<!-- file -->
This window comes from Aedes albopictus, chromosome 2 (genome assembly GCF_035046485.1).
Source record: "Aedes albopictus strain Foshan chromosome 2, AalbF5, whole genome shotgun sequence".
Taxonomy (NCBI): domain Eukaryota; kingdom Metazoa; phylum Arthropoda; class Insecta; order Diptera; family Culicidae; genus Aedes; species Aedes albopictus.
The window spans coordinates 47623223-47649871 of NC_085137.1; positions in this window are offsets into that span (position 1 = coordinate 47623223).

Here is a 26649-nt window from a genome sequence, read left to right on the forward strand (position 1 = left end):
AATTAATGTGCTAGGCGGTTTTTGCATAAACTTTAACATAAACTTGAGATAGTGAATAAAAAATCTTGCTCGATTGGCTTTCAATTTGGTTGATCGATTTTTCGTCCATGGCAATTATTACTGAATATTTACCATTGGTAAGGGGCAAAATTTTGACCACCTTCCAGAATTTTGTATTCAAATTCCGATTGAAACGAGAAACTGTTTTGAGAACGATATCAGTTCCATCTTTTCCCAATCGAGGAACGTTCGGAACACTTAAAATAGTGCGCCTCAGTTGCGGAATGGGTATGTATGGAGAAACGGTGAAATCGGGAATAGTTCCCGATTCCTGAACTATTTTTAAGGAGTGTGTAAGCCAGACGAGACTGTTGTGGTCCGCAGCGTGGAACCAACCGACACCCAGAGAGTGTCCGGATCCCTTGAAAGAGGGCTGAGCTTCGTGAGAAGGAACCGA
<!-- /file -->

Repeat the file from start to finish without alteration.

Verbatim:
This window comes from Aedes albopictus, chromosome 2 (genome assembly GCF_035046485.1).
Source record: "Aedes albopictus strain Foshan chromosome 2, AalbF5, whole genome shotgun sequence".
Taxonomy (NCBI): domain Eukaryota; kingdom Metazoa; phylum Arthropoda; class Insecta; order Diptera; family Culicidae; genus Aedes; species Aedes albopictus.
The window spans coordinates 47623223-47649871 of NC_085137.1; positions in this window are offsets into that span (position 1 = coordinate 47623223).

Here is a 26649-nt window from a genome sequence, read left to right on the forward strand (position 1 = left end):
AATTAATGTGCTAGGCGGTTTTTGCATAAACTTTAACATAAACTTGAGATAGTGAATAAAAAATCTTGCTCGATTGGCTTTCAATTTGGTTGATCGATTTTTCGTCCATGGCAATTATTACTGAATATTTACCATTGGTAAGGGGCAAAATTTTGACCACCTTCCAGAATTTTGTATTCAAATTCCGATTGAAACGAGAAACTGTTTTGAGAACGATATCAGTTCCATCTTTTCCCAATCGAGGAACGTTCGGAACACTTAAAATAGTGCGCCTCAGTTGCGGAATGGGTATGTATGGAGAAACGGTGAAATCGGGAATAGTTCCCGATTCCTGAACTATTTTTAAGGAGTGTGTAAGCCAGACGAGACTGTTGTGGTCCGCAGCGTGGAACCAACCGACACCCAGAGAGTGTCCGGATCCCTTGAAAGAGGGCTGAGCTTCGTGAGAAGGAACCGA